Hey @wilcoschoneveld Welcome to the Babylon Family! So great to have you here!!!
I’m bringing in @bghgary to correct me if I’m wrong about some of this.
Blender is a z-up right handed world.
Babylon is a y-up left handed world.
To complicate things, .gltf is also a right handed coordinate system.
Because the coordinate systems are different, there has to be conversion that happens between them.
This happens on the Babylon gltf importer. Whenever you import a .gltf object, Babylon automatically puts in a root node with the scaling you need to make your object work in the y-up left handed world.
SOOOO…what I usually recommend that people do, is to import the .gltf file, and then set the parent of the object to be null instead of the root node. if you use the .setParent() helper method, it will also do the conversion to set the scaling properly to the Babylon world. Ok confusing I know…here’s an example:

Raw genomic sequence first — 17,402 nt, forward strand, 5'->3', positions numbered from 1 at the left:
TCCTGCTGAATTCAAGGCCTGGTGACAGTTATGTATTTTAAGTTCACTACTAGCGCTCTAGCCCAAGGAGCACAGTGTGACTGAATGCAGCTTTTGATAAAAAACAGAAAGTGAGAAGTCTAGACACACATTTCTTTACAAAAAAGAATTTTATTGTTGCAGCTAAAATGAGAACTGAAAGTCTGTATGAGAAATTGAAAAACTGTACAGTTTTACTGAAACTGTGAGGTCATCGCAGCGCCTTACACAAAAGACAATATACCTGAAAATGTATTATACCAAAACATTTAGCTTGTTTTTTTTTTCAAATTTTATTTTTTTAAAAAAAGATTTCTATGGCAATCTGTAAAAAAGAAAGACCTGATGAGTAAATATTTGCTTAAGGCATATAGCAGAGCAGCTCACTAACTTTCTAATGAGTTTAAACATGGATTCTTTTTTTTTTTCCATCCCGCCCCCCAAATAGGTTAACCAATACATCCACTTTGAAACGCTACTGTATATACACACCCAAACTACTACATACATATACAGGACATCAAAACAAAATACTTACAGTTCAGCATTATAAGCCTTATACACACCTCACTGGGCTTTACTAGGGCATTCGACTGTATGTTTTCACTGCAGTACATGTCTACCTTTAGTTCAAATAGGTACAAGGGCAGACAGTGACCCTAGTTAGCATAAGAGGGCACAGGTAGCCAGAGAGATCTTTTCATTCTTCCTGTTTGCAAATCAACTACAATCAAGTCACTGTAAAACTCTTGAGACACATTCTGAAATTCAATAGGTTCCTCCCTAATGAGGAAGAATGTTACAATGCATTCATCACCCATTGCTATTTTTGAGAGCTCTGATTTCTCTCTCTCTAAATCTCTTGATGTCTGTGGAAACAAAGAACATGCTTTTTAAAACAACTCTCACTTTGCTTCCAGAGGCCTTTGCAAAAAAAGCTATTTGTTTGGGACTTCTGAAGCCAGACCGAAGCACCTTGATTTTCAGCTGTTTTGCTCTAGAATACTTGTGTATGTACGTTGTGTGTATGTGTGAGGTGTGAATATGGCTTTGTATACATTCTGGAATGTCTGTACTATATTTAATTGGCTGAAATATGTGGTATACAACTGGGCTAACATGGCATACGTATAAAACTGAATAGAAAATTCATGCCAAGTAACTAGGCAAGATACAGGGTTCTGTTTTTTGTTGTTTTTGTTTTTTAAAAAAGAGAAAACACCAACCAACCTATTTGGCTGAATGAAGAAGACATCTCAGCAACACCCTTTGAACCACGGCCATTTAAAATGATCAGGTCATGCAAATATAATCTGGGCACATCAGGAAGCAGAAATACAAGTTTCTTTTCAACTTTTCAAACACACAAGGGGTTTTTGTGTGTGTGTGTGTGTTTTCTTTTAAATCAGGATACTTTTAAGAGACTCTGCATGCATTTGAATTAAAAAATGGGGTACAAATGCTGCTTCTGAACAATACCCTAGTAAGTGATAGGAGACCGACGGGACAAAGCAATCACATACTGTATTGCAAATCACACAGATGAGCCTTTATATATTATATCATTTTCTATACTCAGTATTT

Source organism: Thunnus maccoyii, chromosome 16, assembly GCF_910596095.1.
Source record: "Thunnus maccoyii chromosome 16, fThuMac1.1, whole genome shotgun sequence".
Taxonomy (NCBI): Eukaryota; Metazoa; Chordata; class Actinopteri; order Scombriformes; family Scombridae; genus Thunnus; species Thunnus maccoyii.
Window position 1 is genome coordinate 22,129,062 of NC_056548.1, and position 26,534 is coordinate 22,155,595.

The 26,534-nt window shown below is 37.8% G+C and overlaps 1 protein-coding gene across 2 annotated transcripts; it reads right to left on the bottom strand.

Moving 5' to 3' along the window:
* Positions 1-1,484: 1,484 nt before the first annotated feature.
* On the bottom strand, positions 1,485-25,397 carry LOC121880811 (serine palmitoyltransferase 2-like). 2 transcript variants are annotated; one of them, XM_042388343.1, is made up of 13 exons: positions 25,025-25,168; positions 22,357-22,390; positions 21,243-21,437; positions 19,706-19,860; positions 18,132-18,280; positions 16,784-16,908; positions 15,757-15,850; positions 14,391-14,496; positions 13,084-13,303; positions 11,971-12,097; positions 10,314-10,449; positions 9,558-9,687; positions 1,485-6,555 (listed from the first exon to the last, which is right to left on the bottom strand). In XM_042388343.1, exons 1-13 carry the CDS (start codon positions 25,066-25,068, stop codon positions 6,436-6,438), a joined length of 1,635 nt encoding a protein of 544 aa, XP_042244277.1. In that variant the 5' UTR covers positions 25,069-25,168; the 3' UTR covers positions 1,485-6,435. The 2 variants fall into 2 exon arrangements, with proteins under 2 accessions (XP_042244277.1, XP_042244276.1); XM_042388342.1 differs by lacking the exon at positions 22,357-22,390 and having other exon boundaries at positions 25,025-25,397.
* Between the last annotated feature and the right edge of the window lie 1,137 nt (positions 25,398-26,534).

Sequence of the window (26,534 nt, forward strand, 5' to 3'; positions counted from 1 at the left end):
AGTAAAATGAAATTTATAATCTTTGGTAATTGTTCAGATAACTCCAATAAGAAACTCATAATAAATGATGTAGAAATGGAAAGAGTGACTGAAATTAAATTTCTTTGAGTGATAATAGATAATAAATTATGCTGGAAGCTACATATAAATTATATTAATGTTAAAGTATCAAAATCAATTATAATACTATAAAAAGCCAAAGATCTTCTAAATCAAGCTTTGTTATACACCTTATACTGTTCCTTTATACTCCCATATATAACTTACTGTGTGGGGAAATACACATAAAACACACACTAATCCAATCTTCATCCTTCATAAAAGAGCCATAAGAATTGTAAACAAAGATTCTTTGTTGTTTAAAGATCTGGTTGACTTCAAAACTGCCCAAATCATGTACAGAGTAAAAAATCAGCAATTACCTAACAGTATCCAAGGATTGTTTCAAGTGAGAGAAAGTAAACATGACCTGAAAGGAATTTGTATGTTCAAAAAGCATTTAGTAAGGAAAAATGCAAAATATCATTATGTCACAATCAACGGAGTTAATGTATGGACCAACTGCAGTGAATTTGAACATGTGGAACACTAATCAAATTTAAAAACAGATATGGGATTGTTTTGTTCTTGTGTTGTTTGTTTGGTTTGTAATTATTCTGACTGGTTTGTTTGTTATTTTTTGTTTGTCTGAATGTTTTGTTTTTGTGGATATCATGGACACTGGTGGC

If you check out lines 62-65, you’ll see that after importing a snowball .gltf object. we take the first “mesh” object of the snowball asset (which in this case is the root node that the Babylon .gltf importer creates for you) and assigns that to the snowBallParent variable.
Next we return the first child mesh of that parent object and assign that to a “snowBall” variable.
Next is the magic line. We take the snowball variable and use the .setParent(null) method where we tell the Babylon engine that we want this object to have no parent. This helper method will magically copy all transforms to the snowball.
Then finally we dispose of the original parent root node.
let snowBallParent = snowBall.meshes;
snowBall = snowBallParent.getChildMeshes();
When you do this method, it means that you’ll have a clean hierarchy without any strange transforms between your object and the world. As you can probably guess, this is pretty important because the physics engines are going to calculate math based on the Babylon coordinate system.
It’s possible to do without this step, but I think you’ll find it quite a bit easier to go this way.
Hope this helps nudge you in the right direction.
P.S. - I used this specific playground as an example because there’s quite a bit of physics fun happening in this scene that you can reference.